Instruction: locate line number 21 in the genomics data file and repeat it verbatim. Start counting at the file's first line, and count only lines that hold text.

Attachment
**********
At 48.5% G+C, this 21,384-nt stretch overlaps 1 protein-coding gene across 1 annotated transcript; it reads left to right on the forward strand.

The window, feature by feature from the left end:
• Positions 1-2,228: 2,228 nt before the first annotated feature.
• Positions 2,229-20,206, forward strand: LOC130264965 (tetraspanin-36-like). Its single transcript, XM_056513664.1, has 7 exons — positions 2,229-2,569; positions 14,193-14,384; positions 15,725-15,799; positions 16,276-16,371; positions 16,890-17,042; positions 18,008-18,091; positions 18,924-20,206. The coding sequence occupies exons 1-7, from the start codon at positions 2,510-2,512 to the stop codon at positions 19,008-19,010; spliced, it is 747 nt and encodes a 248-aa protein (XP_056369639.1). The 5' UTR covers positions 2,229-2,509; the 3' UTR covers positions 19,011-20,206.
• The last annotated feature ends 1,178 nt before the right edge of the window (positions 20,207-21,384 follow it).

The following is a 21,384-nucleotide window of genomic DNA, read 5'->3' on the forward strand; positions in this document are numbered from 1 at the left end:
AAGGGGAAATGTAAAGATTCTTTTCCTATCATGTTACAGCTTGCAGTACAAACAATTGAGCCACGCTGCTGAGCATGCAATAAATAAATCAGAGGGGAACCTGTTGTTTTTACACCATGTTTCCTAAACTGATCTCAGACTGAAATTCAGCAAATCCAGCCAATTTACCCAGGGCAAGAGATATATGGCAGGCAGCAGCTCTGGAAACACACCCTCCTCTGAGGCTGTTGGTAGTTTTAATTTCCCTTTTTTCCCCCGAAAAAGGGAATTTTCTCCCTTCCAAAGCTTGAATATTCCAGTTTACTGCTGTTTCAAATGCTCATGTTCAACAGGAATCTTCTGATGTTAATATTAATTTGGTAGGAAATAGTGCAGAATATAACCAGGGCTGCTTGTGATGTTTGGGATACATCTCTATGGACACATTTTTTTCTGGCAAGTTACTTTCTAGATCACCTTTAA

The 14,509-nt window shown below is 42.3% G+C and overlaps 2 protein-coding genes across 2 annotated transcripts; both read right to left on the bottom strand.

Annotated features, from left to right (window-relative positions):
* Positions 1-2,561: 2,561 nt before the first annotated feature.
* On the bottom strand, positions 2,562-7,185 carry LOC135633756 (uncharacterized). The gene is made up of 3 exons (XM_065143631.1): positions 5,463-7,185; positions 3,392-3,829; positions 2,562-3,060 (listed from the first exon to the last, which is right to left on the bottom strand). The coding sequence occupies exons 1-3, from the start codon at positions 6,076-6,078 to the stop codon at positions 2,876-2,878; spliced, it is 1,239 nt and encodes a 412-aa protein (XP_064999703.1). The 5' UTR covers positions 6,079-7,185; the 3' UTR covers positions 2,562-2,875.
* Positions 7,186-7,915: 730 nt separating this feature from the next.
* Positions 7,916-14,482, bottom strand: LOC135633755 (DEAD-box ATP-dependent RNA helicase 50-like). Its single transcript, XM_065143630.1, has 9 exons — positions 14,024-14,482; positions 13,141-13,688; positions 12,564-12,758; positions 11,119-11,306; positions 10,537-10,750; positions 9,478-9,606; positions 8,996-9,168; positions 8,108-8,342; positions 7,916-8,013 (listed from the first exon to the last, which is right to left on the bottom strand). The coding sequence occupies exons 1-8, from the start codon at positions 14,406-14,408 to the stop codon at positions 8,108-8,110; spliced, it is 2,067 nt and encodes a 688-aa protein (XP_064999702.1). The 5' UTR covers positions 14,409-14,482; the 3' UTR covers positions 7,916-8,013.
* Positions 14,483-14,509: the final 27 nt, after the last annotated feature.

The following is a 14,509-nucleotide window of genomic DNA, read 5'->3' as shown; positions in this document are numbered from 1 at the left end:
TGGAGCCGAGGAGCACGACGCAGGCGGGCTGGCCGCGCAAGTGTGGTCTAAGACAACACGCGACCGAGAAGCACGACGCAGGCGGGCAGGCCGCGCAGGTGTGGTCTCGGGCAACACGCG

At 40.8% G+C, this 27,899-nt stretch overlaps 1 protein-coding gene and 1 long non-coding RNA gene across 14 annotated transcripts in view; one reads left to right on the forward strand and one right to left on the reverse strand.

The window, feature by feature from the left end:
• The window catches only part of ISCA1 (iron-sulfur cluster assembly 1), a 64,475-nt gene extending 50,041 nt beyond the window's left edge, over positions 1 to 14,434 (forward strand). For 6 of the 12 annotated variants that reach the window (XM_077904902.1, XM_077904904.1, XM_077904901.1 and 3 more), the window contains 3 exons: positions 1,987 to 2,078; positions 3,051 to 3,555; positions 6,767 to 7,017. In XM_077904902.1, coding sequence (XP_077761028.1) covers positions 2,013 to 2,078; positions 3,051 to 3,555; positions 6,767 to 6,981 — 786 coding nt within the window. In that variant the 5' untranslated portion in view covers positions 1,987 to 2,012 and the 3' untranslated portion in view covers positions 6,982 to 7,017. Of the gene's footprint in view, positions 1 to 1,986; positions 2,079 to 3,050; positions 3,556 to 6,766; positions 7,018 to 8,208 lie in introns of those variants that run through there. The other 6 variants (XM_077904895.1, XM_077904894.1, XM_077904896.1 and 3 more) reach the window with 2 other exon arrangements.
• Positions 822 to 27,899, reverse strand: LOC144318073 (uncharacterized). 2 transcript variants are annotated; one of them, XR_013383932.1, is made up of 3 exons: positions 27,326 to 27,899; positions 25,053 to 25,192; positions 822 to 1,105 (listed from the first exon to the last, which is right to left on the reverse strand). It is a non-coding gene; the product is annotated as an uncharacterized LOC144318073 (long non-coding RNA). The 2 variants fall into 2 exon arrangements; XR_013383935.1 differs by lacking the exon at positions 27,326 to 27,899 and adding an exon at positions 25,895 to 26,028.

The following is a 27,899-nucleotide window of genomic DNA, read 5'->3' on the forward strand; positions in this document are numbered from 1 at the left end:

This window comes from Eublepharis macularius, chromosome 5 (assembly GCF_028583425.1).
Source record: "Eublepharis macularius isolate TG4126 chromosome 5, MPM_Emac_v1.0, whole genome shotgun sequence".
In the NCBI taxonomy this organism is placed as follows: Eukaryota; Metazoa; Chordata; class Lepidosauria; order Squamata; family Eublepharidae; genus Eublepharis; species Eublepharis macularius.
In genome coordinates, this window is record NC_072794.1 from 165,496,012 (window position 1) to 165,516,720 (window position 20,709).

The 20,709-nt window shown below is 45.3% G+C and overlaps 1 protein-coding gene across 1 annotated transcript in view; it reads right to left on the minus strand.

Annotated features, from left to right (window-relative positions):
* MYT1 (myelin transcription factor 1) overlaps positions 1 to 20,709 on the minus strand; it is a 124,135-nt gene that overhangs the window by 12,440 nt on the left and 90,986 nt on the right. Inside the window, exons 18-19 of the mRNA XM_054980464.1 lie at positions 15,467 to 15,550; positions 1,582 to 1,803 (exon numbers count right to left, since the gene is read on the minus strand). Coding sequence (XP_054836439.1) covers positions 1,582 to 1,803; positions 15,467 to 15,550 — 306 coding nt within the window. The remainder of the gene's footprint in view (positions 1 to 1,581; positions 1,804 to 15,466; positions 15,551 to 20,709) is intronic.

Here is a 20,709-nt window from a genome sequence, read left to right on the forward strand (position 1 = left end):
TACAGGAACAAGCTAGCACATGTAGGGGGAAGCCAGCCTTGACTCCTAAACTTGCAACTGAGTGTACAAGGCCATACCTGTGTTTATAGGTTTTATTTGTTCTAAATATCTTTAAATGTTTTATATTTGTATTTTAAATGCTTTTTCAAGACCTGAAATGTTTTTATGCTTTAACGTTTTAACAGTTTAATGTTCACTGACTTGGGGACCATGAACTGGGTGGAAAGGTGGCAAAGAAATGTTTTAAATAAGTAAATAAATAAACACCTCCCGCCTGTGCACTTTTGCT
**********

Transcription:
The following is a 27,899-nucleotide window of genomic DNA, read 5'->3' on the forward strand; positions in this document are numbered from 1 at the left end: